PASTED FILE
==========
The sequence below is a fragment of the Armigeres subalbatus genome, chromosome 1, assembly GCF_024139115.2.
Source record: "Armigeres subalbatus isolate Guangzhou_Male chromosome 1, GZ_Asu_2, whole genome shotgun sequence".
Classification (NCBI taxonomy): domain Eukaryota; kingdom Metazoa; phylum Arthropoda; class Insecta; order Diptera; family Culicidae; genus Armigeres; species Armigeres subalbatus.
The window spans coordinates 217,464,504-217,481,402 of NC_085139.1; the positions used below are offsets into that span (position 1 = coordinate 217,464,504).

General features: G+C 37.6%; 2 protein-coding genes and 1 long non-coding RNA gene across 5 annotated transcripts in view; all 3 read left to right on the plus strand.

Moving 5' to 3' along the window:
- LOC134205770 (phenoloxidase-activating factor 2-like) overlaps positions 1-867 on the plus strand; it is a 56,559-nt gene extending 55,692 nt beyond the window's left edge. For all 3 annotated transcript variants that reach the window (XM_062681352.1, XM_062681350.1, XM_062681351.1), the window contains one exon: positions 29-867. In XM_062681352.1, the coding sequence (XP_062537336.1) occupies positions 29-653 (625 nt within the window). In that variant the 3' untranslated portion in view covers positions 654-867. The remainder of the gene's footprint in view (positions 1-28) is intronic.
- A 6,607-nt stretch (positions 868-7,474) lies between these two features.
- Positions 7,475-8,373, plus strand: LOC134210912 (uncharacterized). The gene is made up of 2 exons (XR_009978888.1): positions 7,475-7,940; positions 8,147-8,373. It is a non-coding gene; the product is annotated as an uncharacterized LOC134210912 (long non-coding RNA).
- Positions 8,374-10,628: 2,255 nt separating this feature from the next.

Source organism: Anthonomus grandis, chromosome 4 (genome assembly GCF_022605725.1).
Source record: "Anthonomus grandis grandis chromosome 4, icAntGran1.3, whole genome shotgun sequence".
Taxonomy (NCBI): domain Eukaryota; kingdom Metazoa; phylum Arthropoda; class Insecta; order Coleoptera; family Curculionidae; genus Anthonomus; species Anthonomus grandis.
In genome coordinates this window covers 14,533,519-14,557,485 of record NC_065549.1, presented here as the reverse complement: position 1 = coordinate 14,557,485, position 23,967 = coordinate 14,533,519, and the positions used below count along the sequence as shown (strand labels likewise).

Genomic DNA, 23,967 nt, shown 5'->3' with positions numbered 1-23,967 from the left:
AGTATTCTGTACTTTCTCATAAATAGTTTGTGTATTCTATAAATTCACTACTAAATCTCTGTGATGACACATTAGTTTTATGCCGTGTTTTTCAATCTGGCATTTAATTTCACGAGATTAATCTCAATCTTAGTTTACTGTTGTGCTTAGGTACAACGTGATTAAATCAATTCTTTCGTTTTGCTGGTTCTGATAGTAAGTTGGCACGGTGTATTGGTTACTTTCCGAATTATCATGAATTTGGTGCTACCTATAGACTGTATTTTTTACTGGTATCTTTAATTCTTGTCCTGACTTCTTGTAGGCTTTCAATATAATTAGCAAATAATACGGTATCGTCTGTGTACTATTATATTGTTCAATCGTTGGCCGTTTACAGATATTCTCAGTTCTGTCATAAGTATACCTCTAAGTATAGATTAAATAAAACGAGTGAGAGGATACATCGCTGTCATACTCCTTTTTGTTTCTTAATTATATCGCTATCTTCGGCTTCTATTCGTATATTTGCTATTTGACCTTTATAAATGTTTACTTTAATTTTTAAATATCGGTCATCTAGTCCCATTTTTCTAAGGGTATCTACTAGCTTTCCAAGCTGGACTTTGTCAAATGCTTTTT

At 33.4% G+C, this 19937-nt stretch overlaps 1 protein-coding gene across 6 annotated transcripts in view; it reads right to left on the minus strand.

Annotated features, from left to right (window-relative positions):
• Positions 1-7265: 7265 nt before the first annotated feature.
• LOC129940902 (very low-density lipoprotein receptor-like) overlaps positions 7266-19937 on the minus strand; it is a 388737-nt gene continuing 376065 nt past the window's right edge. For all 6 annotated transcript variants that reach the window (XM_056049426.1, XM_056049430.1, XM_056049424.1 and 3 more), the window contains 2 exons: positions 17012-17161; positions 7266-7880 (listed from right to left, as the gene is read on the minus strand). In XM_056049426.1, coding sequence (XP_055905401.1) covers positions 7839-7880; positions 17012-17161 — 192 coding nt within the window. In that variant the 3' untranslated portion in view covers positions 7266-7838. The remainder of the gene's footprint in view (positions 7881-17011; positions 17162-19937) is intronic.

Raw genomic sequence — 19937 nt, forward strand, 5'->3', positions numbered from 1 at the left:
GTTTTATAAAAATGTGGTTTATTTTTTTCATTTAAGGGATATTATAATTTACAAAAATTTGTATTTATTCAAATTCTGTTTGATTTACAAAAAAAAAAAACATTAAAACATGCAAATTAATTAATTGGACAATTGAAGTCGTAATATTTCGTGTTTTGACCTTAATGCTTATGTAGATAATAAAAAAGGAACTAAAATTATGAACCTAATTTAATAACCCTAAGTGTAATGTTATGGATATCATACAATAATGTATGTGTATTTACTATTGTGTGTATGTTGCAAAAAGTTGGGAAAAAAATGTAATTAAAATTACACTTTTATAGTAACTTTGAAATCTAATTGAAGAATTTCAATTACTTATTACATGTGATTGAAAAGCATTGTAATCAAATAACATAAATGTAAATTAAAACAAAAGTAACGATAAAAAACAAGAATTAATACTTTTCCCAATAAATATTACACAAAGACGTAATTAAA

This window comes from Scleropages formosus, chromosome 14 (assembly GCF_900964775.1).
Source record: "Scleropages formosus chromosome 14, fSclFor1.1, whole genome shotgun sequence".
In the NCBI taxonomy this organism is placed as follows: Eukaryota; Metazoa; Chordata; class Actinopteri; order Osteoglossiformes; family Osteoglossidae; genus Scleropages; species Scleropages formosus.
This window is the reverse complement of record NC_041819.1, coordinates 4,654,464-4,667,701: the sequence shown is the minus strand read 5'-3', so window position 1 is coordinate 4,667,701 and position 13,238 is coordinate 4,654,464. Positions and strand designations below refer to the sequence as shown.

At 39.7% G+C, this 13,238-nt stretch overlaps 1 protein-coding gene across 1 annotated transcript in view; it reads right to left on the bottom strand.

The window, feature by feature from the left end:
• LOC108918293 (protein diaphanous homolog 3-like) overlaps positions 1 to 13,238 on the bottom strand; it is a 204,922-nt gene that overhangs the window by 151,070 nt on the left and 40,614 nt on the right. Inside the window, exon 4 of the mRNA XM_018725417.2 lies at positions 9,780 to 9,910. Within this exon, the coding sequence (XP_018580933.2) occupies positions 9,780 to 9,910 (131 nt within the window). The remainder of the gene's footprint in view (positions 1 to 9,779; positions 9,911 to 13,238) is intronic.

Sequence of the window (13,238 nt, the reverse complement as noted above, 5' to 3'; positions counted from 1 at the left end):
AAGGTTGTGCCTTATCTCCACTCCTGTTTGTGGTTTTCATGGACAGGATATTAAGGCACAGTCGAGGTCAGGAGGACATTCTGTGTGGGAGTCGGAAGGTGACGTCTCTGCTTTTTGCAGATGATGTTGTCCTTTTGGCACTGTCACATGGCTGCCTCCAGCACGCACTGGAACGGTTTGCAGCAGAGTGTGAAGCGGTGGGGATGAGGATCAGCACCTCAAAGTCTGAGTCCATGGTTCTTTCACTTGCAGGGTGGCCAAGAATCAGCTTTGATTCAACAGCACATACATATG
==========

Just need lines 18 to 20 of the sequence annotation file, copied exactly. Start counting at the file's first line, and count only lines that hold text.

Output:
Annotated features, from left to right (window-relative positions):
• Positions 1-7265: 7265 nt before the first annotated feature.
• LOC129940902 (very low-density lipoprotein receptor-like) overlaps positions 7266-19937 on the minus strand; it is a 388737-nt gene continuing 376065 nt past the window's right edge. For all 6 annotated transcript variants that reach the window (XM_056049426.1, XM_056049430.1, XM_056049424.1 and 3 more), the window contains 2 exons: positions 17012-17161; positions 7266-7880 (listed from right to left, as the gene is read on the minus strand). In XM_056049426.1, coding sequence (XP_055905401.1) covers positions 7839-7880; positions 17012-17161 — 192 coding nt within the window. In that variant the 3' untranslated portion in view covers positions 7266-7838. The remainder of the gene's footprint in view (positions 7881-17011; positions 17162-19937) is intronic.